By Steven J. J. Weisman
BOSTON – With the national political season really heating up now that Mitt Romney has secured sufficient votes to win the Republican nomination for president, a Milwaukee talk radio controversy may have far-reaching implications into the media’s role in the upcoming elections at all levels around the country.
Sue Wilson of the organization Media Action Center has complained to the FCC that five conservative local talk hosts on Milwaukee news/talk stations WISN (Clear Channel) and WTMJ (Journal Broadcasting) have been providing time to and actively promoting Republican candidates, including recruiting volunteers for Republican Governor Scott Walker who faces a recall election tomorrow (6/5).
The crux of the complaint is that Section 315 (a) of the Communications Act of 1934 (47 USC Section 315) sometimes, referred to as the “Zapple Doctrine,” requires that in the 60 days prior to an election if broadcasters provide free airtime to a candidate, it must offer free time to other candidates. This has been interpreted to be expanded to apply to supporters of candidates, as well.
In 1959 Congress amended the Communications Act to provide four exemptions to the equal time rule. These exemptions are:
- Regularly scheduled newscasts;
- News interview programs;
- Documentaries so long as it is not a documentary about a particular candidate;
- On-the-spot news events.
These exceptions were created out of a recognition that incumbent candidates, as present office holders, would generally be involved with more news coverage than non-incumbent opposing candidates. Congress also believed that it was in the public interest to provide television and radio stations with some flexibility and freedom in their coverage of candidates and elections without having to be concerned that any air time provided to a story or discussion about a candidate would lead to equal time requirements.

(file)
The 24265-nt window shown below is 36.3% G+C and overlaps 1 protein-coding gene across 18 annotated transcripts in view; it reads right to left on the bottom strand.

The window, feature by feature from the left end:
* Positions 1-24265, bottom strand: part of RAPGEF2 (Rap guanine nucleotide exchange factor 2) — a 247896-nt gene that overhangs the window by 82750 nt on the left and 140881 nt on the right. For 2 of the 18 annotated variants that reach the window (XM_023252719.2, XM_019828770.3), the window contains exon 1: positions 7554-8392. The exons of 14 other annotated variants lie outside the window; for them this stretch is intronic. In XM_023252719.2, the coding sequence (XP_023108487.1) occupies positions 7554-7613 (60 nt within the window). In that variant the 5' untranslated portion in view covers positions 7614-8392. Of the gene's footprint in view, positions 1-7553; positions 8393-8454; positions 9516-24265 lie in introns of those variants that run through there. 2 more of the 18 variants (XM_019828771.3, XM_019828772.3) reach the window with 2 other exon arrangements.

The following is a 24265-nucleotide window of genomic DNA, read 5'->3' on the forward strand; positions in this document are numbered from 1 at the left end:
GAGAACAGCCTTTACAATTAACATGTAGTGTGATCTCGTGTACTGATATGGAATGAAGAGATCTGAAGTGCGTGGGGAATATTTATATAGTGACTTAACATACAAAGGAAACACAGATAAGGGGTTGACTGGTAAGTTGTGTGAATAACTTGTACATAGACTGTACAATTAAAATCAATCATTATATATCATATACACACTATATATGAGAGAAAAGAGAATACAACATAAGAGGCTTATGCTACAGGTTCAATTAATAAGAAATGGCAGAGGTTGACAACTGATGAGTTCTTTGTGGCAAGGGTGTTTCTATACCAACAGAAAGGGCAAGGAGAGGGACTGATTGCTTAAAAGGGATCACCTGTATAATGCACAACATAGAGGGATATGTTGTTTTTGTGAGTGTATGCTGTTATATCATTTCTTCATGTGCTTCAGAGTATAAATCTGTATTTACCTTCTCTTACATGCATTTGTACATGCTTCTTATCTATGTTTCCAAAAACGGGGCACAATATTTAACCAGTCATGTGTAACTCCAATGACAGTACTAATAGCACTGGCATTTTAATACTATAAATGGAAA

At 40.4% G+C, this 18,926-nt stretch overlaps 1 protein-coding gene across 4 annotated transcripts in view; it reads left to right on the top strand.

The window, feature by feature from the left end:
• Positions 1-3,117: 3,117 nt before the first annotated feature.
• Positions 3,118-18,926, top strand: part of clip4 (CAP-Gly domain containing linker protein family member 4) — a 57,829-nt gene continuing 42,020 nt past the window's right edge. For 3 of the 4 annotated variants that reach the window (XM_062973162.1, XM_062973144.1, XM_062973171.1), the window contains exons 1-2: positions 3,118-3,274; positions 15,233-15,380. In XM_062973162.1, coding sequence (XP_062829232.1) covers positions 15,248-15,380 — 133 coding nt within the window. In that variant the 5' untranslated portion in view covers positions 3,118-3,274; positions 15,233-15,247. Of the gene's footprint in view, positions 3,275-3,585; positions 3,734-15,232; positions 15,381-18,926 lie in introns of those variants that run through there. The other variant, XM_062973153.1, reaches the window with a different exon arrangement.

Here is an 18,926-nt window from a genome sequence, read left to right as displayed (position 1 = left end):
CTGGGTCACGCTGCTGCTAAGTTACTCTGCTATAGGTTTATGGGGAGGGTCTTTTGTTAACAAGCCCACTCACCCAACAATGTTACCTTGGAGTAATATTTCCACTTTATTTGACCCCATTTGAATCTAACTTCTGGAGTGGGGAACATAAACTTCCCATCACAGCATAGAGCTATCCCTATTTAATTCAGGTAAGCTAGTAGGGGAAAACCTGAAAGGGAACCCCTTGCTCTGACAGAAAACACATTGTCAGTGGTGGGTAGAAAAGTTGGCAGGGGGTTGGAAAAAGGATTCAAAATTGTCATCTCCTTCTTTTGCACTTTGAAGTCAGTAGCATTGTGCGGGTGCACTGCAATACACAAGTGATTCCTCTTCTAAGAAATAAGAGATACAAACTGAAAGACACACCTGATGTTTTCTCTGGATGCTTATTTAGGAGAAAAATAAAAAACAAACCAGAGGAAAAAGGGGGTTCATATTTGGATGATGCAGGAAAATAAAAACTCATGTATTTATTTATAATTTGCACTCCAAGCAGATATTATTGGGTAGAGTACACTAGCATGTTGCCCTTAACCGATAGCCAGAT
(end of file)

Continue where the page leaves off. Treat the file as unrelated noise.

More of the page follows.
So the question becomes whether or not most talk radio shows come under any of these exceptions. Certainly talk radio shows would not generally qualify as regularly scheduled newscasts, documentaries or on-the-spot news events. So the question becomes, do the shows qualify as news interview programs? The FCC has taken a broad interpretation of the term “news interview program” recognizing that the public gets its “news” from sources that would not previously have been considered to be conventional “news interview programs.” The unwritten standard appears to be that shows where the station and host have the ultimate control over the questions asked during the program can meet the standard of “news interview programs.” Using this standard, the FCC has granted the exception to such diverse shows as “The Phil Donahue Show,” “Good Morning America,” “Politically Incorrect,” “Sally Jessy Raphael,” “Geraldo” and even both “The Howard Stern Show” and “The Jerry Springer Show.”
It would seem then that where the particular show and station used its own discretion to choose the guest on a show and where at least some of the time during its regular programming provided discussions of political matters, the show would come within the “news interview program” exception. However, if it can be proved as alleged by Sue Wilson and the Media Action Center that these Milwaukee radio stations consistently only interviewed or promoted a single candidate without ever providing air time to his opponent, it is not only possible, but likely that the FCC would not apply the exception and would require equal time for the other candidates.
The FCC rules on this matter may have a significant effect on the upcoming Fall national and state elections.
Steven J.J. Weisman, a practicing attorney, is a senior partner in the talent management firm Harrison Strategies, LLC. He is also legal editor for TALKERS magazine. He can be e-mailed at: firstname.lastname@example.org.